My garden in July

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I am a little late with this month’s garden update as we have been away on our hols. We spent a week staying on an Organic farm in Pembrokeshire, Wales. It was a great break. The sun shone (some of the time) and we ate well, walked lots, saw family, visited an island and swam in the sea. We returned to an overgrown garden heaving with produce and weeds popping up everywhere. I have been picking, cooking and eating all week and hacking back some of the exuberant vegetation that was threatening to takeover!

Harvesting Since my June post we have harvested the following crops; black, red and white currants, strawberries and wild strawberries, yellow and red raspberries, gooseberries, cherries, peas, mange tout, spinach, broad beans, beetroot plus its stalks and leaves, spring onion and welsh onions, blueberries, new potatoes and shallot stalks.

Planting I have been planting out a few more bits; butternut squash plants, cutting celery seedlings and kale plants. I have been clearing some spent plants such as the broad beans, peas and potatoes to make space for these.

Thinking The garden has run away from me. One minute I felt like I was almost on-top of things, then it only took a week away to lose control! While we were away the peas and sweet peas went over, the ‘meadow’ area turned into a nettle-filled wilderness and the lettuces ran to seed. I am ok about all this thought, its part of the great cycle of life! I am enjoying the summer hols a lot but only have limited time to garden as I need to devote most of my time to the children. The poly-culture areas are still working well, they look beautiful and are productive. I am trying to get a few more autumn/winter crops in over the next few weeks to attempt to extend the season somewhat.

Feeling I am feeling proud of the produce that the garden is providing us, although I would need heaps more space if this produce was to put a real dent into our weekly fruit and veg shopping bills. The two square areas in the mid part of the garden that I had envisaged as keyhole beds were a dead loss this year really. They are difficult to access, greatly shaded by overhanging trees and full of weeds. I need to re-think these areas in my plan for next year. We use the garden everyday, for the majority of the day. So its full of kids bikes, scooters, hoses, cushions, dens, shoes, drinks and books! I love it.

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Weather stats

Thursday 24th July 2014

Another bright and sunny day with light warm breezes

Sun rise 05.12  Sunset 21.09

Max Temp 26  Min temp 15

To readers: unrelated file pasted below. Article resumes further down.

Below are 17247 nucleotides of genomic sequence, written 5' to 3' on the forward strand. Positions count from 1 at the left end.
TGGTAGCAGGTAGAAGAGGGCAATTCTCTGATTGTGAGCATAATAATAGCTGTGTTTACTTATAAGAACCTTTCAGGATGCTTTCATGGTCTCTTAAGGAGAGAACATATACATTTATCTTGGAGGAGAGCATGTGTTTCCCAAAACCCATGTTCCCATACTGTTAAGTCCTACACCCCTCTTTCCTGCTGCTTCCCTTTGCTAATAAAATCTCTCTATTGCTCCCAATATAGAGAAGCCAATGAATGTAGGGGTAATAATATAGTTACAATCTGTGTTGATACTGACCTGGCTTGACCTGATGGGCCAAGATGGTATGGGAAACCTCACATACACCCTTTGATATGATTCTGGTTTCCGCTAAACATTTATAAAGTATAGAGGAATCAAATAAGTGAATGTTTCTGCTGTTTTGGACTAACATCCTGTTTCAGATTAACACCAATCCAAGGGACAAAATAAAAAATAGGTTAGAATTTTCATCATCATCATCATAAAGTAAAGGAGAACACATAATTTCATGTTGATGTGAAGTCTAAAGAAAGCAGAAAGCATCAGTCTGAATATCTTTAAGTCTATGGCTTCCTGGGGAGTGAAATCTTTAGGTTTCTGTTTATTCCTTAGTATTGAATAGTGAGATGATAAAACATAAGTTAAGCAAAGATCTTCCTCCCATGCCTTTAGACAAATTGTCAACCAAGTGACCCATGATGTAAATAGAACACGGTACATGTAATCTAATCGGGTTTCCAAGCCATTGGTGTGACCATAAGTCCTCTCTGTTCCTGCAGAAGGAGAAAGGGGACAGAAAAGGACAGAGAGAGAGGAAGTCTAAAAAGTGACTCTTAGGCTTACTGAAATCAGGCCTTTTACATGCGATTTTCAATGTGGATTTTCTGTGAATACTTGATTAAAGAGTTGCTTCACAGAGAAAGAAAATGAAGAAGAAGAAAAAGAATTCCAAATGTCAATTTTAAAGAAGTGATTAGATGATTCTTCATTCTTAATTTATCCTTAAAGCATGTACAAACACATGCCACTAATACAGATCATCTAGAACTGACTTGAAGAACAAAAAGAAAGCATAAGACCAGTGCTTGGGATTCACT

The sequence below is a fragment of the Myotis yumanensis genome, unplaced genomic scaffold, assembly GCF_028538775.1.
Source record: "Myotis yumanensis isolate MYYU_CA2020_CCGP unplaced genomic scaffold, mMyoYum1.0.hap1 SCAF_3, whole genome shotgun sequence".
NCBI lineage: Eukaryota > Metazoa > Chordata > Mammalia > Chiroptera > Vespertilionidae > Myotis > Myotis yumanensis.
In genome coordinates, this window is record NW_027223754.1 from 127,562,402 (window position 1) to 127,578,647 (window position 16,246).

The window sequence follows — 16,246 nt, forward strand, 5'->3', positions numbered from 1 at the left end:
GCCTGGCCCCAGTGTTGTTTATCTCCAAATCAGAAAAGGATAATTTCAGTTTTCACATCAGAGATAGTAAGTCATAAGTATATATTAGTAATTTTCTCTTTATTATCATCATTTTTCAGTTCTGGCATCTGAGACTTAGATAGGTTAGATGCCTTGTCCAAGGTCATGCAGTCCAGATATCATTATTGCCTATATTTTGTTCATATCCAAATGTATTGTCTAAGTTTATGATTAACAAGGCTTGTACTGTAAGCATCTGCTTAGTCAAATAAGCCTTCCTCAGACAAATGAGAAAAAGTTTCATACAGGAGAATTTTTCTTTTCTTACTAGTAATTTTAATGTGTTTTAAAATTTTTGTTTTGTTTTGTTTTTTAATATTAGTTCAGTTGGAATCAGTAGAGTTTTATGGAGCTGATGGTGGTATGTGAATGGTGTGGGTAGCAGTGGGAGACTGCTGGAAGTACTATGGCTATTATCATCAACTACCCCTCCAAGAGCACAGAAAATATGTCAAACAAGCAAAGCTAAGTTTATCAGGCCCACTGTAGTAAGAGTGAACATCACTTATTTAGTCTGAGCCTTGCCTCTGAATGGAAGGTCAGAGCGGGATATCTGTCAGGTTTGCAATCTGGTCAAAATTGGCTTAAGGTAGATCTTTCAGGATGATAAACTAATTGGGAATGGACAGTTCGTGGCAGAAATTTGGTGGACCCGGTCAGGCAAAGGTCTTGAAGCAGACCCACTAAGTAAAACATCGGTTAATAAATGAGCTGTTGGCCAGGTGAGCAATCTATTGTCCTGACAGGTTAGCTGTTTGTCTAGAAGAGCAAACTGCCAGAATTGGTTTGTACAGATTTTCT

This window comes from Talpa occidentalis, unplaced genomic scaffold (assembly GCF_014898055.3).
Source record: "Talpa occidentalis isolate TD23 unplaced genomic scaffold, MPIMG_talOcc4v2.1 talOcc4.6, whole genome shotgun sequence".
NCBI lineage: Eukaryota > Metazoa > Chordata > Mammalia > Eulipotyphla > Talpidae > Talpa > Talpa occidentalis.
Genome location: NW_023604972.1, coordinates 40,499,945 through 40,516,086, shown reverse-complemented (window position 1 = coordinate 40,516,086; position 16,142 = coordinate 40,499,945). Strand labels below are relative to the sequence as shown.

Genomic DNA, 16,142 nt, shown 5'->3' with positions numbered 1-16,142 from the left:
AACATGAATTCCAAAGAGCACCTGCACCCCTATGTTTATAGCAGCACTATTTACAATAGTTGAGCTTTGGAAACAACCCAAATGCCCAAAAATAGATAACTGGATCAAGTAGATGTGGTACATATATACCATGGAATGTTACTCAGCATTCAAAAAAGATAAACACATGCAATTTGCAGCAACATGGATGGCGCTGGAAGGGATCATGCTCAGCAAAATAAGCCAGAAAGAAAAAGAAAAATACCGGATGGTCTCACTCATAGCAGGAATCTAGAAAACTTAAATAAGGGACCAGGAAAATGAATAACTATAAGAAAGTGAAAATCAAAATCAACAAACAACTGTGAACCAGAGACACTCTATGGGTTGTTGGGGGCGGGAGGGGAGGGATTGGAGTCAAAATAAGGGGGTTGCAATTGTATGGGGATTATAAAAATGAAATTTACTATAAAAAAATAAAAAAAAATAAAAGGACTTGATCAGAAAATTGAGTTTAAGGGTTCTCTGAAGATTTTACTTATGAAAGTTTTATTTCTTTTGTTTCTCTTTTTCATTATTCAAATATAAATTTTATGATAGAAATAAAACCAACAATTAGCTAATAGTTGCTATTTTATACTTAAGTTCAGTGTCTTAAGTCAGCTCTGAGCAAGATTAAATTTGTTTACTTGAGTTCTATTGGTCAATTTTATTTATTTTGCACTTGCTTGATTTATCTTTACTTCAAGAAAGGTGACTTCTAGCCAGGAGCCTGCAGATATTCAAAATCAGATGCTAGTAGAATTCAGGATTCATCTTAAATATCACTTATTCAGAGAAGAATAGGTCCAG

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Calendula flowers

Our garden is bursting with Calendula at the moment. I love these flowers, all the different hues and the subtlety of the different petals forms really appeal to me. The bees love them and they are such a useful plant. I told the kids at gardening club that they could eat the petals in salads, they looked at me in disbelief, then proceeded to spent the rest of the session stuffing flowers into their mouths whenever the teacher’s back was turned!

I even like this plant when the flowers are going over and they start to look a little disheveled. They produce so much seed, so its a plant you will only have to buy once and it will pop up in your garden for years to come.

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I collected some petals yesterday and they are drying out now ready to use for calendula oil in a few weeks. What do you use Calendula for? I’d love to try out some new ideas.

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A posy from my garden – Rainbow

We found a rainbow in our garden today. Like all good rainbows, it didn’t stay around for long, but it was beautiful while it lasted. IMG_2668

Goodies from the school garden

My eldest daughter and I have been involved in the school garden this spring and summer. Miss E has attended the gardening club and I have helped out. Its been great fun. The children were all given their own little bed in which to plant whatever they liked. We all mucked in too on the larger plot, planting potatoes, lettuces, tomatoes and flowers.

Yesterday was the last session of the school term and it was harvest time! The teacher in charge is retiring, so we rounded off the session with a treat of scones, jam and cream – oh so British of us!

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Adventures in whole foods – Making my own milk

No I have not brought a cow.

No I am not banging on about the wonders of breast-feeding yet again

I have discovered how to make Almond milk!

For the last six months or so we have switched from cow’s milk to almond milk. My son has eczema and dairy in all forms seems to make his skin far worse. So I decided to cut out dairy from his diet and mine. I am breast-feeding him still and if I ate a lot of dairy products, It did seem to have an effect (OK so I did mention breast-feeding just a tiny bit)

We have been buying Almond milk and noticed that the almond content seemed incredibly low at just 2% This led me to wonder about how this type of milk was made and if it was possibly to do it myself. In a lucky piece of timing, the tutor on my health and nutrition course sent us a video last week of herself making a green smoothie that included her making her own almond milk-perfect! So this morning I gave it a go and I am happy to report that it is quick, easy, cheaper than buying the cartons and very very tasty.